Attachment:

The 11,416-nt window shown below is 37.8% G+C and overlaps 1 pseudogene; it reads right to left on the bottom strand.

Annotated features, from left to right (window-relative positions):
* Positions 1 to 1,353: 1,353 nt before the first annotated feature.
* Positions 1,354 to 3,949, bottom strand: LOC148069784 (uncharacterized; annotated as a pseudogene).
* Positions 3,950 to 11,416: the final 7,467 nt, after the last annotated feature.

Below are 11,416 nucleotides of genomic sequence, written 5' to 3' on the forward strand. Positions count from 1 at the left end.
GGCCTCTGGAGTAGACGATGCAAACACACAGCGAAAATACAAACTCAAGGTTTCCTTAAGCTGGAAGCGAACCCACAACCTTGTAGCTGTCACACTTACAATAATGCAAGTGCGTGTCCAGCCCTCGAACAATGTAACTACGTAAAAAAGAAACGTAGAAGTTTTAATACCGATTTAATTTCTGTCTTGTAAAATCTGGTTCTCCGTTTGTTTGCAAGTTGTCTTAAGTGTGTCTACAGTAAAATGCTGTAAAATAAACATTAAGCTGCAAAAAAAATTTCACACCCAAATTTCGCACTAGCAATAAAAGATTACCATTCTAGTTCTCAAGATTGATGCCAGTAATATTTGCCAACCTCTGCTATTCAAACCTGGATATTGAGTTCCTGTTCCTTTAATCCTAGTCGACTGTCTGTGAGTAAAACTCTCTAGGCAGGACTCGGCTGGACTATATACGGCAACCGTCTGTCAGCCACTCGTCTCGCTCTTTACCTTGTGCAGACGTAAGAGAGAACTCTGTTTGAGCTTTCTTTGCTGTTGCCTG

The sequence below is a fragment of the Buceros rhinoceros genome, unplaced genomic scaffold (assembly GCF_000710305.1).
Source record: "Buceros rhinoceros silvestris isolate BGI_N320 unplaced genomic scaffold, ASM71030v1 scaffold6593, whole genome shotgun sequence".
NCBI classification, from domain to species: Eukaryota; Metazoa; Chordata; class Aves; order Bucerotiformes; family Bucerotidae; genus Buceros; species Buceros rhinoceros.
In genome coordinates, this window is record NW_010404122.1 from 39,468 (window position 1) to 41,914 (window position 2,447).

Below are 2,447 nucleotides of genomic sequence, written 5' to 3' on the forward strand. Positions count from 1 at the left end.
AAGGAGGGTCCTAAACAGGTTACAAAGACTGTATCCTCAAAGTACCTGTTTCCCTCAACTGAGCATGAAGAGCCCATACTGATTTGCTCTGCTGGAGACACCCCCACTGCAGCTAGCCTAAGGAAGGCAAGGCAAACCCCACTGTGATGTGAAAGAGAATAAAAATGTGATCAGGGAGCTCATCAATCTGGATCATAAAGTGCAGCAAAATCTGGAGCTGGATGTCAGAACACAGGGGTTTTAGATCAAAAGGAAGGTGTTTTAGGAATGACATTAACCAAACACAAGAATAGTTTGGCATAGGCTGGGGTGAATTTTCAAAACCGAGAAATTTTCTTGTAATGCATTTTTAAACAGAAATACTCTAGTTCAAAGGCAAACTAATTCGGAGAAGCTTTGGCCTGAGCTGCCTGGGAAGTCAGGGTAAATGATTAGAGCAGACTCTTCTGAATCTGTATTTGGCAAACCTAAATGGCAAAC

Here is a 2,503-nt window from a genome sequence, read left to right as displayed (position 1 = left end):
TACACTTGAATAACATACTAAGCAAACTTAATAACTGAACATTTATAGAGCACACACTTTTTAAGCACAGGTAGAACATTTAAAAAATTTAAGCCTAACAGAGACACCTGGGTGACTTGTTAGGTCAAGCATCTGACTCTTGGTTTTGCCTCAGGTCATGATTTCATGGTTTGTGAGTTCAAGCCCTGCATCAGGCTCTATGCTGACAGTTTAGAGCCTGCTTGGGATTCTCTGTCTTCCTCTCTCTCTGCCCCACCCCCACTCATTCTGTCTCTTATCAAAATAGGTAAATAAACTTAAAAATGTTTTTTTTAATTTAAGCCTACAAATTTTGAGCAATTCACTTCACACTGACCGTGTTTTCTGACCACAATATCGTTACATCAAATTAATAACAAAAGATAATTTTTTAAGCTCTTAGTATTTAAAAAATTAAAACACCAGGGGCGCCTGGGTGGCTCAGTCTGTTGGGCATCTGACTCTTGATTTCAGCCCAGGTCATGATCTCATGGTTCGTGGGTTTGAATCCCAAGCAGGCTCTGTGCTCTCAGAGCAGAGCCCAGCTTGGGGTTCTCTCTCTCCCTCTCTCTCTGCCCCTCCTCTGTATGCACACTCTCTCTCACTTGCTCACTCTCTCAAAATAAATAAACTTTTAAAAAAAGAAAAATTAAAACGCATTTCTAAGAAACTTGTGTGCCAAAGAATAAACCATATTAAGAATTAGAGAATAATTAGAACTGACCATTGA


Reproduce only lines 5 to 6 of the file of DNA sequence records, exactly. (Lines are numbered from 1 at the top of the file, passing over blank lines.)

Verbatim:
* Positions 3,950 to 11,416: the final 7,467 nt, after the last annotated feature.

Below are 11,416 nucleotides of genomic sequence, written 5' to 3' on the forward strand. Positions count from 1 at the left end.